Let’s face it, religious conflict is already here

Saturday September 8 2012



Kenya’s Prime Minister Raila Odinga has something of a penchant for cryptic statements. He recently referred, for example, to a “hidden hand” being at play in the protests in Mombasa. This hidden hand apparently aimed to create inter-religious conflict in Kenya.

It is not clear what he is referring to. But, despite the bad blood between him and the National Intelligence and Security Service, we can probably assume that he has access to information the rest of us do not.

What is clear is that the hidden hand is not creating inter-religious conflict — but rather fanning the flames. Let us call a spade a spade.
Inter-religious conflict is already with us — and has been for some time.

Both mainstream and more fringe Christian organisations are angry.

In late June, the African Inland Church was attacked in Garissa, resulting in 17 deaths. This past month, the Seventh Day Adventists, together with the Jesus Celebration Centre, the Neno Evangelism Centre and the Pentecostal Assemblies of God were all attacked in Mombasa.

The National Council of Churches of Kenya claims a further seven Christian institutions have been attacked over the past year — and is demanding compensation for the state’s failure to prevent the attacks.


Mainstream Islamic organisations seem to be sensitive to their fellow believers’ concerns. They came out quickly to condemn both the Garissa and Mombasa attacks.

They also, in speaking to their own faithful, clarified that such behaviour cannot be condoned under Islam.

But that has not been enough. We have come far from the days of the Inter-Religious Forum — when mainstream Christian, Hindu and Muslim leaders had a unified voice on the fate of the country.

Christian leaders walked out of a dialogue called by Muslim leaders over the Mombasa attacks. Civil society leaders have, for the past week, been trying to create a new dialogue, not with any great success yet.

So what happened to us?

Probably failures on all sides, which have yet to be acknowledged and thus overcome. But such failures as there are do need to be acknowledged if we are not all, wittingly or unwittingly, to rupture even further our sense of ourselves as a collective. Which means some brutal honesty.

Within the Christian community, it may be wise to look back at the bitter battles fought over the new Constitution.

It is not surprising that most Christian organisations resisted provisions relating to equality rights (on the grounds of gender identity and sexual orientation) and reproductive and sexual rights (choice with respect to termination of pregnancy). What was surprising, however, was their resistance to the continued existence of the Kadhis’ courts.

The Kadhis’ courts, dealing with family and personal law, affect Muslim women above all. But the Christian organisations were not talking about Muslim women’s equality rights.

They were talking about religious equality rights —failing to acknowledge that our legal system is grounded in Judeo-Christian jurisprudence.

That resistance, no doubt, left a bad taste in many people’s mouths — particularly within the Muslim community, for whom the Kadhis’ courts resulted from not just the historical treaty with the Zanzibari Sultanate, but also symbolised belonging and identity.

Which is why the compromise regarding women’s equality rights was, ultimately reached — enabling Muslim women to both “opt into” and “opt out of” the Kadhis’ courts' jurisdiction.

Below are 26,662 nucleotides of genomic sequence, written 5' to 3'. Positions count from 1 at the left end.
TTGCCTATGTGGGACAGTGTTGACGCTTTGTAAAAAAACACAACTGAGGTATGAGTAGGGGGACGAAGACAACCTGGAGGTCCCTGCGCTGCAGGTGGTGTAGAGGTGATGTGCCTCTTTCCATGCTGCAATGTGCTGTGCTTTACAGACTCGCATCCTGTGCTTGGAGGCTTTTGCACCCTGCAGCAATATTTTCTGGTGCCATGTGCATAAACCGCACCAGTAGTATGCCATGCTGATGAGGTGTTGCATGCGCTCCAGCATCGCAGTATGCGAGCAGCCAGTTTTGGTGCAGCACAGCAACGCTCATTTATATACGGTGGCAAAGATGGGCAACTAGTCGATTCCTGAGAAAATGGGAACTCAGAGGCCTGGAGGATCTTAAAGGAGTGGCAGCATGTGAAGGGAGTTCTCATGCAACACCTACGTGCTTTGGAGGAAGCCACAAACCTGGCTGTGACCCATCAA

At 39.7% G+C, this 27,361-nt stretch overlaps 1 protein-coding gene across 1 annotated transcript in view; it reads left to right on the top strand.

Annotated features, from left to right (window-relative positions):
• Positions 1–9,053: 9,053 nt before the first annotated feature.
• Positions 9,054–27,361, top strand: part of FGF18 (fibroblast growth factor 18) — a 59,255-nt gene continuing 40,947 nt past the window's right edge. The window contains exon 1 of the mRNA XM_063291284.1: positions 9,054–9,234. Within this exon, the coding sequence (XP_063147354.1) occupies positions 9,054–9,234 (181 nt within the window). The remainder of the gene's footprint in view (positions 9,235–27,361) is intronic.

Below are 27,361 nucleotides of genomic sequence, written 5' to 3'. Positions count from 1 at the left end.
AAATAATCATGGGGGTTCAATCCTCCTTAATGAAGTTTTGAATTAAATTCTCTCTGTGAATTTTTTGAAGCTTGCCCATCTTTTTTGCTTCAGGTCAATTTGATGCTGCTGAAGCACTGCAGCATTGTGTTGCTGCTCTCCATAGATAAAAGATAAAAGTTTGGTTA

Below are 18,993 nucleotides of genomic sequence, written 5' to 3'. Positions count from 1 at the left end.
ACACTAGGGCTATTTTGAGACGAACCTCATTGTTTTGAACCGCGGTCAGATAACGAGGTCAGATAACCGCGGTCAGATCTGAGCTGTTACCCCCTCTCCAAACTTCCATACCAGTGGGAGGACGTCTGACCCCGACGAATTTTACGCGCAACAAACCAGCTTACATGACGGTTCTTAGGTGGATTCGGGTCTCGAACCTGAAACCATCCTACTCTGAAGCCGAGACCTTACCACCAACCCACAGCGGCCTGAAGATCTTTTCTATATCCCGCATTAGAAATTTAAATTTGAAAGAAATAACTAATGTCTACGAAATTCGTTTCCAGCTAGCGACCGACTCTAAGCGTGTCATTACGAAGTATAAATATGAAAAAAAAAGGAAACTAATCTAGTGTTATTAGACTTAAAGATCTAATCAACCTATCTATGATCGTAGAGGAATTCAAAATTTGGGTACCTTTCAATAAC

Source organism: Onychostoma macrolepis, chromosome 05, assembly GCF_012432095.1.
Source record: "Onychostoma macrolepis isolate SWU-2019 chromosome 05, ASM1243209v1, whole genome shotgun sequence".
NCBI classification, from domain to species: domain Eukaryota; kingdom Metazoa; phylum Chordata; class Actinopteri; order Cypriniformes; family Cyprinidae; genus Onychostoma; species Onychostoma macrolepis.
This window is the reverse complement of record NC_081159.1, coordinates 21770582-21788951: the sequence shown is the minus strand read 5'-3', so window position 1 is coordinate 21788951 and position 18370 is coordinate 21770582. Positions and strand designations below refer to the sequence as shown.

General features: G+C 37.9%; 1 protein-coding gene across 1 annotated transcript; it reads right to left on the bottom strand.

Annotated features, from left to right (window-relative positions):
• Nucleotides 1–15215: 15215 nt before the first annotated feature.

Within the Muslim community, it may be wise to admit to and condemn the hardening tendencies, both politically and theologically, among their own faithful.

It is not that these hardening tendencies do not also need to be admitted to and condemned within the Christian community — they do.

The diffusion and import of American evangelicalism within Kenya is also dangerous — not just for its stance on (again) choice, gender identity and sexual orientation but also for its interpretation of Kenyan and world politics along the lines of so-called rapture theory.

The current affairs programming on imported American evangelical broadcasts is alarming — according to it, the “rapture” is not just to be waited for, but actively brought on in terms of how we conduct foreign policy, particularly towards the Muslim world.

But back to the Muslim community. The diffusion and import of Salafism — and, in particular, Wahhabism — is equally dangerous. Although in its origins apolitical, it is evident that, transplanted here (and to the broader Horn), its intents are as highly political as they now are elsewhere.

However small the numbers are, we would be foolish to deny that we do now have Kenyan jihadis. And those who support them or protect them — whether out of shared belief, family ties, community insularity or (justified) anger at the state.

Belief is one thing—and everybody is free to believe what they wish to believe. Everybody is also free to act on those beliefs—but only to the extent that they do not force those beliefs on anybody else. Or to harm or injure anybody else.

So yes, I’m worried when I hear Christian radio shows debating whether it is acceptable for Christians to be friends with non-Christians. Or when a young Muslim woman is attacked outside of a mosque in downtown Nairobi because she is supposedly dressed inappropriately.

I’m worried when Muslim men are being disappeared or killed instead of brought before the law if they have a case to answer. Just as I’m worried when Christian churches are being attacked.

Inter-religious conflict is already with us. And we all need to stop it.

L. Muthoni Wanyeki is doing her graduate studies at L’Institut d’etudes politiques (Sciences Po) in Paris, France